The Elusive End
Apr. 4, 2010
I mentioned in the last chapter that I was nearing completion, and while that’s true, the last couple of weeks have felt like my status bar has gotten stuck at 96%
It’s like when you’re installing software, and the progress zooms along until the very end, and then just never seems to finish the last few percentiles? That’s how I feel.
That said – Yesterday was a HUGE leap forward.
The rusty Triumph from Kentucky came with a cylinder head that was so corroded that it was unusable. I bought one on eBay that turned out to be the wrong year and I re-sold it to someone else on eBay at a substantial loss (lesson for me ; -) Sometime later I bought another cylinder head on eBay that came complete with a pair of Mikuni carburetors, all set up for my 500cc motorcycle. Late last week I had a rather major set-back as I was trying to replace the valve guides in that head and found I did not have the tools or skills to do it. Back to the head-shopping drawing board.
I’ve shopped around for a parts supplier and bought from several sources during this project. There is no end to business that cater to 40 year old British motorcycles. Towards the end of this deal I found the best one. Not only are they on this side of the ‘pond’, but they are close-by (San Jose) and willing to take my calls, spend gobs of time on the phone with me and get my order out the door the same day if I call before 3pm. Rabers Parts Mart – My saviors (Hm… yes it IS Easter – nm).
I ordered the proper head on Wednesday, it arrived Friday and on Saturday morning I started to run through the short list of machinist that do ‘valve jobs’ in the Corvallis area on the off-chance someone would answer the phone and let me begin the negotiations of ‘how long and how much’. The first place on my list answered and said to bring my valves and head over – he’d take a look. Two hours and $45 later he was done. He was done doing something that I could not have done on my own. Wow – What a stroke of luck – What a fantastic day!
Here’s a pic of the head that the rusty Triumph from Kentucky came with, and another of the head I got from Rabers after the machinist finished with it:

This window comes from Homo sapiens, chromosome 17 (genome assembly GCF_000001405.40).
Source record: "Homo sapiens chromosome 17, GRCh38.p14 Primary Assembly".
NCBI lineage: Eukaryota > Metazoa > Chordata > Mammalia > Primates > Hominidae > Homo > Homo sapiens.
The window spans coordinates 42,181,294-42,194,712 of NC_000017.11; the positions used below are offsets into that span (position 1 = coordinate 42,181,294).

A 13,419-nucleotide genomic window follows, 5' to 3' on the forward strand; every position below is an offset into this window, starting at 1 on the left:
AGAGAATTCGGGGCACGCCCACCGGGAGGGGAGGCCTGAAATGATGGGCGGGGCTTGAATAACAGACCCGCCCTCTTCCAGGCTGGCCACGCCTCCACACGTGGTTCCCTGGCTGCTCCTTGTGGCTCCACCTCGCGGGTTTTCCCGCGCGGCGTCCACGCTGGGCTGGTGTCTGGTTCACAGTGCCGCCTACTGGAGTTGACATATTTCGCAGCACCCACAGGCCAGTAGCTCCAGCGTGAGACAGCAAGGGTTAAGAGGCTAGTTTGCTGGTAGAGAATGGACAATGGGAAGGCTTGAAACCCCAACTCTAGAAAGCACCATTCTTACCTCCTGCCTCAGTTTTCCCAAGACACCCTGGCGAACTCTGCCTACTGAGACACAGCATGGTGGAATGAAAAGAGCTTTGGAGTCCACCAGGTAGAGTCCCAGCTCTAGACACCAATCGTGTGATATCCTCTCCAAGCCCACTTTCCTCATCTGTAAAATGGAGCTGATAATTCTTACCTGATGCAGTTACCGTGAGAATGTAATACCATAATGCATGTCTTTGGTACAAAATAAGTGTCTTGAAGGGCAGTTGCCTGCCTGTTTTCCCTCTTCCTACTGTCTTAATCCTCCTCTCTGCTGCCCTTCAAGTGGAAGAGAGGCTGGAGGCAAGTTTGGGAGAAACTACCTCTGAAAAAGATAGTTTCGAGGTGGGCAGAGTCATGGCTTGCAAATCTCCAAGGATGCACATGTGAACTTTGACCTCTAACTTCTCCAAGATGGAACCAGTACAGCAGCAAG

All of the parts are required… One thing the folks at Rabers and I talked about was all this extra cable I had on the front brakes. My brake cable was about 2 inches too long. I tired taking up the slack with extra adjusters on the handlebar lever, contemplated making my own cable and spent quite a few hours head-scratching. The Rabers folks talked about a ‘cable clamp’ that was just the ticket and it was only a few dollars. I ordered it and I also ordered new brake shoes (maybe mine were so worn that the cable was loose?). When I was installing the new shoes I noticed a couple of parts in the service manual that I had in a ziploc bag on the shelf, which I had wondered what they were for, for some time. These parts go between the brake shoes and the base of the brakes. Once they were installed, the brake cable no longer had any slack – This problem had befuddled me for more than a month – the solution was to install ALL THE PARTS – one more lesson for me ; -)
Here’s the last bit of welding I had to do. There had to be some way to attach the tail light and license plate to the plastic sewer pipe that makes up the end of my ‘bum-stop’ seat. So here’s what I came up with -
(If Linda sees motorcycle parts on her couch, there will be proof she reads the blog…)
Next chapter will be installing the engine in the frame, and that ‘should’ happen in less than seven days…